What Ever Happened to Netopia?
It's been more than a decade since I stepped inside Netopia, the shop that popularized the term internet cafe in the Philippines. Today, Netopia has become a relic, one of the forgotten icons from the past two decades.
Netopia was founded in 1996 by Digital Paradise Inc. At the time, the Philippines only had 0.1 percent internet penetration among households. In 2001, when Netopia only had 19 branches in the country, PLDT acquired a 40 percent majority stake in the company with just a P24-million investment. This acquisition was instrumental in the growth of Netopia. PLDT drove Netopia’s aggressive expansion in 2005, such that by 2006, Netopia had over 180 branches nationwide, strategically located near schools and residential areas.
Netopia became popular in the mid 2000s when the most common alternative was dial-up internet connection, a notoriously slow and unreliable way to connect to the internet. ISP Bonanza’s prepaid internet cards were commonly used.
Filipinos without internet access regularly visited Netopia’s “computer shops” to play video games, print documents, and log in to Friendster, the first social media platform that saw widespread use around the world, especially in the Philippines.
What happened to Netopia?
Internet cafes were bound to be irrelevant when the country’s largest telecommunications company decided to bring internet to the homes of every Filipino. Netopia’s owners realized that sooner or later, Filipinos would choose to have faster and reliable internet service at home rather than go out to internet cafes.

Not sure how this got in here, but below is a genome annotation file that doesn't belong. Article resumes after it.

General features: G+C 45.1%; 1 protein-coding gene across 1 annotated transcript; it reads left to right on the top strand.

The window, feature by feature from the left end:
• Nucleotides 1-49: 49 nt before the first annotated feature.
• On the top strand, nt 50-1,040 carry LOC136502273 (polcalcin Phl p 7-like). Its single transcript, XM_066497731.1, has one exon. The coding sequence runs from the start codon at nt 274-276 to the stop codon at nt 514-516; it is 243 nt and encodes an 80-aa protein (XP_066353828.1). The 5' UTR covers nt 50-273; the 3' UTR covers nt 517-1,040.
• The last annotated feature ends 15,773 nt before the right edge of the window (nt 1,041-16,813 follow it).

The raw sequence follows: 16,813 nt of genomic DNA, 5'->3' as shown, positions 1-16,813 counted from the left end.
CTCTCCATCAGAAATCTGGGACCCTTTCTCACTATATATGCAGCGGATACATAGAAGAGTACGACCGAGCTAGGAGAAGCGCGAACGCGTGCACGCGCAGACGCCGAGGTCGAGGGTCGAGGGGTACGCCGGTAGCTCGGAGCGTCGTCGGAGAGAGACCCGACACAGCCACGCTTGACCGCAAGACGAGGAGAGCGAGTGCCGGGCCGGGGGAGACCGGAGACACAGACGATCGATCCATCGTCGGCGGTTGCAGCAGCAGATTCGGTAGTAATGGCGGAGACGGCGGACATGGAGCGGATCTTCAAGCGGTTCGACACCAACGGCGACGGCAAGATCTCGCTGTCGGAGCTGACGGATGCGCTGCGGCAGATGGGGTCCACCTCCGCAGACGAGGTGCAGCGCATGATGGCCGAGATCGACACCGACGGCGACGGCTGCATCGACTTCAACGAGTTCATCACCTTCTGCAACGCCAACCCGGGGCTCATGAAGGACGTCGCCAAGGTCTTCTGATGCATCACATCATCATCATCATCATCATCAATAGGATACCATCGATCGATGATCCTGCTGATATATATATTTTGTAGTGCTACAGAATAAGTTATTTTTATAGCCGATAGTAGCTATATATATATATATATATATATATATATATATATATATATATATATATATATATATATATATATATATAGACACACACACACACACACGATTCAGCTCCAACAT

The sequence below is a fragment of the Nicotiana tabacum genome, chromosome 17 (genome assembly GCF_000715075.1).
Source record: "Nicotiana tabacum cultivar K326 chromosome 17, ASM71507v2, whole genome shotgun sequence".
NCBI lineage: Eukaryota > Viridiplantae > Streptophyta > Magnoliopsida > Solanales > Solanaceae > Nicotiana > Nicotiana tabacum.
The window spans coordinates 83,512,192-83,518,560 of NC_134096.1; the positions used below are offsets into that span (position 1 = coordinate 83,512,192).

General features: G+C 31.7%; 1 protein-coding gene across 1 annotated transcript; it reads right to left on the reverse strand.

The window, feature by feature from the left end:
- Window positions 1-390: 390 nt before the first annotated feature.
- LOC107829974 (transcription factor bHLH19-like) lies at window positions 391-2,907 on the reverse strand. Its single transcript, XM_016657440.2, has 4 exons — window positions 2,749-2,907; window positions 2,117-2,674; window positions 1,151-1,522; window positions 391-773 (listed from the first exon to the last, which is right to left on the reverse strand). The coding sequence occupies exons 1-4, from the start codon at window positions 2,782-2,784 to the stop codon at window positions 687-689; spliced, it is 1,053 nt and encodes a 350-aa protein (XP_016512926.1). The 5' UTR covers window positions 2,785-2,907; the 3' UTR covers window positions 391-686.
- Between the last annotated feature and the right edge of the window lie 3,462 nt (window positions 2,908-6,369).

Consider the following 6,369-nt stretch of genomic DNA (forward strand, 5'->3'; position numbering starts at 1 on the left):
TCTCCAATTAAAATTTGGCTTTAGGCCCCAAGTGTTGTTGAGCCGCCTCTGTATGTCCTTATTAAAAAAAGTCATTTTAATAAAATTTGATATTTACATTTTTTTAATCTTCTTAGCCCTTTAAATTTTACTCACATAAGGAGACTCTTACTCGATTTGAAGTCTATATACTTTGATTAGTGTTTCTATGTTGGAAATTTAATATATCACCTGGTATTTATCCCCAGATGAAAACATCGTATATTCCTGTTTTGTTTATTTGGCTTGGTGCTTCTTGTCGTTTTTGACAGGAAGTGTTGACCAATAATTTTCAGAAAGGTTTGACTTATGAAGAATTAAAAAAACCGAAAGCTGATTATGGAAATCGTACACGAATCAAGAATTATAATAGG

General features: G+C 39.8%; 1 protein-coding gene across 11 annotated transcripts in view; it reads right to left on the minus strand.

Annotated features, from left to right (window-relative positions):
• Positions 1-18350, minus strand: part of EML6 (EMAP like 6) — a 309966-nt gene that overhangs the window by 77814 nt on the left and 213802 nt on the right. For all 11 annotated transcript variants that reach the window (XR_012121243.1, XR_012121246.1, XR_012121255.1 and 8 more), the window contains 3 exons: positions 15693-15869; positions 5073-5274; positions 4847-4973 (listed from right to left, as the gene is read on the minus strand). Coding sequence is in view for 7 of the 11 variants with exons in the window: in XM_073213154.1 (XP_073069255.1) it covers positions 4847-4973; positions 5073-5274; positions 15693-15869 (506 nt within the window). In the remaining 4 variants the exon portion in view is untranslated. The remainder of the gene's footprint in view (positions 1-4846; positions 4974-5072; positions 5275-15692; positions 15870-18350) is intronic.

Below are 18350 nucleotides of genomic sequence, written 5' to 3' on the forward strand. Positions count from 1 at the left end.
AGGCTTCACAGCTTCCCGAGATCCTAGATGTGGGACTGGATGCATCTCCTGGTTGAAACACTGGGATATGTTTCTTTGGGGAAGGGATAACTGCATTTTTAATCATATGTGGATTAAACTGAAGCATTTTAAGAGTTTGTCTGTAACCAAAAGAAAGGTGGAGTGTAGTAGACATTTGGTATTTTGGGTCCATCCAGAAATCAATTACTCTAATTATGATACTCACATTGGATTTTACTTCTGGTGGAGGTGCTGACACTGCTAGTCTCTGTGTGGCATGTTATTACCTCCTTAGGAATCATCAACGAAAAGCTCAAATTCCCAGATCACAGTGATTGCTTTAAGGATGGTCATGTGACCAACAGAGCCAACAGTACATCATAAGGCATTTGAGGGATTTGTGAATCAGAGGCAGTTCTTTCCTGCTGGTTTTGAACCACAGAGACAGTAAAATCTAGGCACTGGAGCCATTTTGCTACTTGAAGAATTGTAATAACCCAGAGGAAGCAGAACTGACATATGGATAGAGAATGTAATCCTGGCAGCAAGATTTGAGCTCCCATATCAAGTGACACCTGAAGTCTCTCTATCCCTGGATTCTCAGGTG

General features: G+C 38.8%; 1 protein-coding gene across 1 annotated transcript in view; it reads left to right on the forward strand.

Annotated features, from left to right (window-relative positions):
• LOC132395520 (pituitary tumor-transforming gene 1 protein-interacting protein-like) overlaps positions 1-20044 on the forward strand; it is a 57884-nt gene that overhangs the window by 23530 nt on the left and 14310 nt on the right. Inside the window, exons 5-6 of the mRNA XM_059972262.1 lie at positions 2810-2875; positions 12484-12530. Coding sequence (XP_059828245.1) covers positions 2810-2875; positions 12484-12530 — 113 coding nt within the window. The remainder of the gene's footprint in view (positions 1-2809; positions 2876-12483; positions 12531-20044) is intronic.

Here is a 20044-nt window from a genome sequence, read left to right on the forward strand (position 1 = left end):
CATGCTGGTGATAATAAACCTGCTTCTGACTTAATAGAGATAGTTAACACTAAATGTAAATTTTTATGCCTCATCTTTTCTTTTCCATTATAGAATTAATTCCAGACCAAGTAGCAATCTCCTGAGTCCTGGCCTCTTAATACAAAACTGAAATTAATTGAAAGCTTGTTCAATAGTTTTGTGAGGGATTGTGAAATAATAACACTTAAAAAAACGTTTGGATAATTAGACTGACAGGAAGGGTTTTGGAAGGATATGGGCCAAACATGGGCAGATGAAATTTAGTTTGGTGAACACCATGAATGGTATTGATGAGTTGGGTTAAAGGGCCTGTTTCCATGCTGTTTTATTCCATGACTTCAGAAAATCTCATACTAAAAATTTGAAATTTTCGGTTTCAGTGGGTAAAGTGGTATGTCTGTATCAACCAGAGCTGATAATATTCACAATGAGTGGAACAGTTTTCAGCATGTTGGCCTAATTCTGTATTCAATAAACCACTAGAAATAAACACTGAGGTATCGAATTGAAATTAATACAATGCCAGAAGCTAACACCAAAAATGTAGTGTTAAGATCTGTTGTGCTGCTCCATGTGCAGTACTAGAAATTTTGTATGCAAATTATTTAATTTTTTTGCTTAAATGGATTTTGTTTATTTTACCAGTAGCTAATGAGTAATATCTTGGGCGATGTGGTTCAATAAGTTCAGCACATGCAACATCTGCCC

When the iPhone came in 2007, it spelled doom for Netopia. It meant internet access for smartphone users not only when they were home, but also when they were mobile. PLDT foresaw this, that’s why in 2010, it sold its then 75-percent stake in Netopia to IP E-Games Ventures, Inc.
At the time, Netopia served over 1.5 million customers monthly, 80 percent of whom were 16 to 35 years old, according to its now-defunct website.
Netopia slowly faded into obscurity after the smartphone was introduced. From over 180 branches in 2006, Netopia’s number of stores dwindled to just 14 branches in 2018.
According to the company that bought it, Netopia’s slide was due to the number of places offering free WiFi and the reliance on smartphones.
“The increase in locations offering free Wi-Fi, the proliferation of portable gaming devices; and shift in consumer use of mobile devices as a result of an improving economy that allows more people to acquire mobile devices,” said IP E-Games in a statement.
Even though you may not see Netopia shops in every corner of the city anymore, visiting it was a memorable experience during the dark ages of internet connection in the Philippines. When everybody was struggling with dial-up internet and ISP Bonanza, Netopa was there as the unofficial national computer shop of the Philippines.